There are things in Dunblane that I think could be better of course, but in the main, we've been happy with our choice and our boys have been happy too. DS1 in particular would have been stressed out with the atmosphere in Wallace given his previous bullying experiences. Although other children might thrive and be energised in that more diverse and leery environment. It's horses for courses.

prettybird Sat 28-May-16 16:49:43

Wasn't sure if your dses went to Dunblane Magnum, so didn't want to answer for you - but that means I know more people with kids there! smile

Interestingly, iirc, friend who withdrew her dd from Dunblane wasn't happy with the pastoral care there. But that just illustrates how different kids respond differently to different school environments. smile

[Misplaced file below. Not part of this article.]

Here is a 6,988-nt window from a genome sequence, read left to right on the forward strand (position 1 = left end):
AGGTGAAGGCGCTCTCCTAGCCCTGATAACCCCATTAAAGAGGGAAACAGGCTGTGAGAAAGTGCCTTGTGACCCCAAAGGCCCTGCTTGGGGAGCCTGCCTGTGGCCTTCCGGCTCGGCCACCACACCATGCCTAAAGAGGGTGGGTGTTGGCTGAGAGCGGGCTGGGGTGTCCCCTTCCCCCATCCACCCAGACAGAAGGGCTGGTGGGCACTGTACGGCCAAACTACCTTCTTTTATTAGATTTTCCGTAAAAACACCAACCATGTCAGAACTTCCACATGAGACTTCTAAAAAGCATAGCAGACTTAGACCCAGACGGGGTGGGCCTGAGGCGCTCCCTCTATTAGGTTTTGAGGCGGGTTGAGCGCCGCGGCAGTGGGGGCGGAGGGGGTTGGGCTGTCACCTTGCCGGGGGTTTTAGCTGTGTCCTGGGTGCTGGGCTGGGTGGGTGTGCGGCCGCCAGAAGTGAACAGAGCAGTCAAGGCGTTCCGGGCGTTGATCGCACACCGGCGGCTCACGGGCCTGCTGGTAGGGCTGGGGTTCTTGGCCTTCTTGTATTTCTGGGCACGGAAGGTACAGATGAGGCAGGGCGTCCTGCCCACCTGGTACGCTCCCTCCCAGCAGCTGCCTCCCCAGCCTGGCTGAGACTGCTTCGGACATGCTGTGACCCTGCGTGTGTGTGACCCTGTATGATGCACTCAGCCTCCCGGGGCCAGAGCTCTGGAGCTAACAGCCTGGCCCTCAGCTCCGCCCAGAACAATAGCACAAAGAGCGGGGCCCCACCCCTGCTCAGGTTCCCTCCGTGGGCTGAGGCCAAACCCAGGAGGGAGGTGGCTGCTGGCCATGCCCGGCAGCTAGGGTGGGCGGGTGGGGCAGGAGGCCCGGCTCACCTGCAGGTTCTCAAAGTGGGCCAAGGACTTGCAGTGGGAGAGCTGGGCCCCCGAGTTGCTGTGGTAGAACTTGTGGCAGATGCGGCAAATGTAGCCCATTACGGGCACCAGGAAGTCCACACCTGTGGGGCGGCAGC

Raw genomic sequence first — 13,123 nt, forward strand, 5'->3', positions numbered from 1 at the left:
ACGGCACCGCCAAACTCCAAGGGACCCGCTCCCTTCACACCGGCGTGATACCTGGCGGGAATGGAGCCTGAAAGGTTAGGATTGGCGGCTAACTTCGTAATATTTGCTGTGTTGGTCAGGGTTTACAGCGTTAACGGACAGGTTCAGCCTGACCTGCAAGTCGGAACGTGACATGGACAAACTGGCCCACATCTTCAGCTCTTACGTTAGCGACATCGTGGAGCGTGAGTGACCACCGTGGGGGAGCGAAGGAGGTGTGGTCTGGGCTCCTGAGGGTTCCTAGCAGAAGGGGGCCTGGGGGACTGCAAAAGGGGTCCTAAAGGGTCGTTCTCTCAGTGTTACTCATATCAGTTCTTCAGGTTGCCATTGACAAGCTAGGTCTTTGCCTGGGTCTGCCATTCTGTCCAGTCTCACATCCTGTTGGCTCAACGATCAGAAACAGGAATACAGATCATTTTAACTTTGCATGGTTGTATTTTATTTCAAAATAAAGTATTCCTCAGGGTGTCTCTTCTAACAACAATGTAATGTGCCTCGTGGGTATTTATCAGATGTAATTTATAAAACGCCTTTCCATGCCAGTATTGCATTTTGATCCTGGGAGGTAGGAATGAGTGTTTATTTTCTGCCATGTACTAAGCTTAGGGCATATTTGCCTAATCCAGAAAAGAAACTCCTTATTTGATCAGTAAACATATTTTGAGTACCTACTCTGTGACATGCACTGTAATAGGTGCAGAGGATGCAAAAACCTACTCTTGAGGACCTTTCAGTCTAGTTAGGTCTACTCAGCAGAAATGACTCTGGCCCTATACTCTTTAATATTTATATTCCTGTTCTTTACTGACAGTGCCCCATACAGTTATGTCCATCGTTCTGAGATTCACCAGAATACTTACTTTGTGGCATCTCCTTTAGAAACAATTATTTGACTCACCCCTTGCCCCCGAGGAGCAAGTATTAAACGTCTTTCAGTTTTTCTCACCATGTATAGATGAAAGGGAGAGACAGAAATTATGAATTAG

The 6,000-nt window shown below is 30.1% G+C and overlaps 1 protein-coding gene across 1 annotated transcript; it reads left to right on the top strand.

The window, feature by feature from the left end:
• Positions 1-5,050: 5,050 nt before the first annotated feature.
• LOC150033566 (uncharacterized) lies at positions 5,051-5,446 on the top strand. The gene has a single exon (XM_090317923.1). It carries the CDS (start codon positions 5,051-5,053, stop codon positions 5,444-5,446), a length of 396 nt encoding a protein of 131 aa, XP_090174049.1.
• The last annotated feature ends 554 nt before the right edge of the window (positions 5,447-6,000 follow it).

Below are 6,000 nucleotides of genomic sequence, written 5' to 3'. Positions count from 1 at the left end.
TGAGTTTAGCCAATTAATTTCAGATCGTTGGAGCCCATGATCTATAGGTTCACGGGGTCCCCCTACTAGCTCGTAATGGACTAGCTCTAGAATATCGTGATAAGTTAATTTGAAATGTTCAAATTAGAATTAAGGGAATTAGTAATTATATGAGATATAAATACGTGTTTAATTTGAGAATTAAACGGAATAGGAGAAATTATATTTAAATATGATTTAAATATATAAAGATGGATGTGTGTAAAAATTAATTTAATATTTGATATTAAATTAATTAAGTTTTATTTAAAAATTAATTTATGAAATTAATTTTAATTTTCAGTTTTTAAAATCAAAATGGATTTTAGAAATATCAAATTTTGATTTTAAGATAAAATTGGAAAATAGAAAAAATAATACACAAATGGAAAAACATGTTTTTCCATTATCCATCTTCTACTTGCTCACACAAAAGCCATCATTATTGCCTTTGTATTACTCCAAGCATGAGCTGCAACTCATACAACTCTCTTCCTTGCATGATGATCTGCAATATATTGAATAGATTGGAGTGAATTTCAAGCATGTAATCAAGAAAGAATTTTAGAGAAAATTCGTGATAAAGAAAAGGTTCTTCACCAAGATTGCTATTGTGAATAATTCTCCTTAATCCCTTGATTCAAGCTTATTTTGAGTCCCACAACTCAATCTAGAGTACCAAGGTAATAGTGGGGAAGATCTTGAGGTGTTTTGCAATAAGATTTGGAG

I remember one of ds' primary schoolmates' sibling was withdrawn and moved to a different primary where she was much happier - yet from ds' perspective, I can't say a single bad word against the primary.

OneMagnumisneverenough Sat 28-May-16 17:54:35

tbh I can't say I'm overly impressed with pastoral care at times either but then the environment has meant that I've not needed it in the same way and I know I would have needed it a lot if we'd gone to Wallace. But as I say that was from pre High School issues so nothing to do with Wallace per se, just the people that we knew that were going there.

You are absolutely right though, different environments suit different people, my DC are quiet well behaved a bit geeky and keen to do well so it suits them. If they were sporty, gregarious and into fashion then they'd enjoy the Wallace environment better. There are kids of both types in both schools but the %s are different. I think in Wallace there is a bit more pressure to fit in that doesn't feature in dunblane, girls in Wallace wear make up from the get go, subtle make up is allowed from 4th year in Dunblane. I don't know, it just seems that they are allowed longer to grow up at DHS.